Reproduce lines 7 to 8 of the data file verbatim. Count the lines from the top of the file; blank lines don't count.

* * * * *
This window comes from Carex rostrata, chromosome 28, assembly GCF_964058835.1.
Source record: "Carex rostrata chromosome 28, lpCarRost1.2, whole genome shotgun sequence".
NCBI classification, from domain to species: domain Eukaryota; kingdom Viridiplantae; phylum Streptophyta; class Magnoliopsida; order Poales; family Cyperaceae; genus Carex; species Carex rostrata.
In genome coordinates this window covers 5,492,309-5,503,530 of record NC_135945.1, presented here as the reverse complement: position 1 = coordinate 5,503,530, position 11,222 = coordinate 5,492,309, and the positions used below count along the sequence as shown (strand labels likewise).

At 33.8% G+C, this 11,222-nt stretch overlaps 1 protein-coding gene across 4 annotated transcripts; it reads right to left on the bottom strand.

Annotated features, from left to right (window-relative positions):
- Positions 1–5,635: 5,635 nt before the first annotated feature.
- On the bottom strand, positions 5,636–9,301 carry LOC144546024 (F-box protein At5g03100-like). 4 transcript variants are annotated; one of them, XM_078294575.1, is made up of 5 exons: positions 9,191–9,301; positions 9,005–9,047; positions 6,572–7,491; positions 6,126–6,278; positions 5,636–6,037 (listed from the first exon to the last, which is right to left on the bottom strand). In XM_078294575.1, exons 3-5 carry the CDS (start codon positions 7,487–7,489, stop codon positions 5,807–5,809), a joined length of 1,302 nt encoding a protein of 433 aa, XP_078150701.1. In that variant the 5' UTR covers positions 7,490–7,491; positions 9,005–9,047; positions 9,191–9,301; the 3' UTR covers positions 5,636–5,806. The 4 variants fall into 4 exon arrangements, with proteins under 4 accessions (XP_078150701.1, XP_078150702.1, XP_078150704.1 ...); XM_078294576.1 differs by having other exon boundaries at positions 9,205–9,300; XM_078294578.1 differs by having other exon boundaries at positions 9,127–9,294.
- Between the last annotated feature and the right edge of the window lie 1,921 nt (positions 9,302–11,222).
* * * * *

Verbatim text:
- Positions 1–5,635: 5,635 nt before the first annotated feature.
- On the bottom strand, positions 5,636–9,301 carry LOC144546024 (F-box protein At5g03100-like). 4 transcript variants are annotated; one of them, XM_078294575.1, is made up of 5 exons: positions 9,191–9,301; positions 9,005–9,047; positions 6,572–7,491; positions 6,126–6,278; positions 5,636–6,037 (listed from the first exon to the last, which is right to left on the bottom strand). In XM_078294575.1, exons 3-5 carry the CDS (start codon positions 7,487–7,489, stop codon positions 5,807–5,809), a joined length of 1,302 nt encoding a protein of 433 aa, XP_078150701.1. In that variant the 5' UTR covers positions 7,490–7,491; positions 9,005–9,047; positions 9,191–9,301; the 3' UTR covers positions 5,636–5,806. The 4 variants fall into 4 exon arrangements, with proteins under 4 accessions (XP_078150701.1, XP_078150702.1, XP_078150704.1 ...); XM_078294576.1 differs by having other exon boundaries at positions 9,205–9,300; XM_078294578.1 differs by having other exon boundaries at positions 9,127–9,294.